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The Amendment of Spain’s Arbitration Act: A Promising But Unfinished Agenda

By Guiller­mo Bayas Fernández
Attor­ney-at-law in Spain
Fun­dación Rafael del Pino scholar
NYU LL.M. Can­di­date, Class of 2011

Abstract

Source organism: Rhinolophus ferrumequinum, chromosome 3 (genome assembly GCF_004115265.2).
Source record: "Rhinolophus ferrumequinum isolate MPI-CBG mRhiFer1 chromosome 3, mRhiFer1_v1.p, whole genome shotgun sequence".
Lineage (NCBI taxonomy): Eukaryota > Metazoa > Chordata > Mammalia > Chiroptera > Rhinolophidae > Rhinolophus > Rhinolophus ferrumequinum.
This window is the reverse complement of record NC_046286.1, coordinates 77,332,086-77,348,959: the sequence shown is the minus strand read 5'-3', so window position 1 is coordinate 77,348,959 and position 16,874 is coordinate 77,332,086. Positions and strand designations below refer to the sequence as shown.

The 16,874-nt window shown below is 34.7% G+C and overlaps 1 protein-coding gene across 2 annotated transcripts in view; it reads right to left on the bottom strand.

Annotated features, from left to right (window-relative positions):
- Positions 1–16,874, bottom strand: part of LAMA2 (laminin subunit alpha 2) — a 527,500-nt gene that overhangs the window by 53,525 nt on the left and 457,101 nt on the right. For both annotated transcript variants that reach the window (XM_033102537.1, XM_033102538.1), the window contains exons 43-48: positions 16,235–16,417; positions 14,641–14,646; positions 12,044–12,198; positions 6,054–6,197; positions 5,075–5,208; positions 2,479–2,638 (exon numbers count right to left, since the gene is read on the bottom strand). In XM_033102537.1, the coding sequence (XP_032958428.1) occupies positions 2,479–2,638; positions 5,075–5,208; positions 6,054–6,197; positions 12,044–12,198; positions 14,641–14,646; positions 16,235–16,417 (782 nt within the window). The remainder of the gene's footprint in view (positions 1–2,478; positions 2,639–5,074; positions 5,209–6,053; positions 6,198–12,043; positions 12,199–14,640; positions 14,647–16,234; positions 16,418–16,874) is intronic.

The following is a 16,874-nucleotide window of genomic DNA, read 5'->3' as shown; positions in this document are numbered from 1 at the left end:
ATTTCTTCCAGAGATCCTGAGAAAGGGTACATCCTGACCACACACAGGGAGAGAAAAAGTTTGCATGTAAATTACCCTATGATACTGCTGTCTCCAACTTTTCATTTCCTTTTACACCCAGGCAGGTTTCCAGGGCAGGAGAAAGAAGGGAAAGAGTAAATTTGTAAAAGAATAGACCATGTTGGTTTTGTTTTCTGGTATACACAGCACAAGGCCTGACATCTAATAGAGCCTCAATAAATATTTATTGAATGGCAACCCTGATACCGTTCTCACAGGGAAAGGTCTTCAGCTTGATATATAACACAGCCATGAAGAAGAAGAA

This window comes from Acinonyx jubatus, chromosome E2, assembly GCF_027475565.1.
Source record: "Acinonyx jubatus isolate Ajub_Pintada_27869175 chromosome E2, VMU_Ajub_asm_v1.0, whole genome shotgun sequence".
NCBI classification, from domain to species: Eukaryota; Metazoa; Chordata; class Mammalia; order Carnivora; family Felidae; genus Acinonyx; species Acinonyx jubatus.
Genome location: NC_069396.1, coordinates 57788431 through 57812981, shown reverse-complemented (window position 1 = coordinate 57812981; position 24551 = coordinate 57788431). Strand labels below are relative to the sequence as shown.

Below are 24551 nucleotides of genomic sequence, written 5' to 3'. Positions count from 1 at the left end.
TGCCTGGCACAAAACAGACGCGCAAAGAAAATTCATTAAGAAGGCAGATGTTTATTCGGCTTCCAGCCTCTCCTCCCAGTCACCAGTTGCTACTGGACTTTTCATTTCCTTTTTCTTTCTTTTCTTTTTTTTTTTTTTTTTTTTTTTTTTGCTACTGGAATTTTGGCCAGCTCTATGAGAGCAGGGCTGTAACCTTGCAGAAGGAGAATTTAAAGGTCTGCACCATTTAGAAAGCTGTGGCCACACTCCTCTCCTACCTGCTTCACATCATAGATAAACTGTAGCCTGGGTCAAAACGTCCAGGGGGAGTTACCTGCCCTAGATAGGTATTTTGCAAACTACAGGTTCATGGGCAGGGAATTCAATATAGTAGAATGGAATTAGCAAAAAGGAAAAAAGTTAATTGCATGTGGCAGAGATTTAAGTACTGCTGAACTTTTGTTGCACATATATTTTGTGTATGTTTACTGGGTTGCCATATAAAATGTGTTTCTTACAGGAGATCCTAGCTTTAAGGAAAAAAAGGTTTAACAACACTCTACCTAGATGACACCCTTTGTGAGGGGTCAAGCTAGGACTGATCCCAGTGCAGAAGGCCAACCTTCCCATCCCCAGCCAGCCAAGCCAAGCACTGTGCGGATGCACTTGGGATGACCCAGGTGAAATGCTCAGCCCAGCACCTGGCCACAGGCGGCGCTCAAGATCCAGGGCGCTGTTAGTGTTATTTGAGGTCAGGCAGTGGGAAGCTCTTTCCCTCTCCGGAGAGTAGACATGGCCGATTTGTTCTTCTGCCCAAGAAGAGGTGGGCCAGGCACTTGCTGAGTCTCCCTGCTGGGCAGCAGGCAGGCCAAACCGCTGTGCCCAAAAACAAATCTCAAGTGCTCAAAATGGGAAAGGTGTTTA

Last Sep­tem­ber, the Span­ish Gov­ern­ment sent to the Par­lia­ment a bill (the Bill) to reform the cur­rent Span­ish Arbi­tra­tion Act (Ley 60/2003, de 23 de diciem­bre, de Arbi­tra­je), which is now being dis­cussed in Con­gress. The Bill improves dif­fer­ent aspects of the exist­ing reg­u­la­tion, main­ly those con­cern­ing the action to set aside the award, arbi­tra­tors’ lia­bil­i­ty, arbi­tra­tion of cor­po­rate dis­putes and the effect of insol­ven­cy pro­ceed­ings on arbi­tra­tion agree­ments. How­ev­er, the pos­si­ble sup­pres­sion of dis­sent­ing opin­ions prej­u­dices arbi­tra­tion and the reg­u­la­tion on chal­lenge of judi­cial juris­dic­tion favors friv­o­lous attempts to avoid abid­ing by arbi­tra­tion agree­ments. respec­tive  Addi­tion­al­ly, the pro­posed assign­ment of func­tions among judi­cial bod­ies in arbi­tra­tion issues lacks coher­ence and does not cre­ate a long-demand­ed uni­fi­ca­tion appeal on arbi­tra­tion mat­ters. While this arti­cle wel­comes some of the intend­ed mod­i­fi­ca­tions, it rais­es con­cerns that Spain might be los­ing a unique oppor­tu­ni­ty to adopt a mod­ern reg­u­la­tion that would advance its chances of becom­ing a prime inter­na­tion­al arbi­tra­tion seat.

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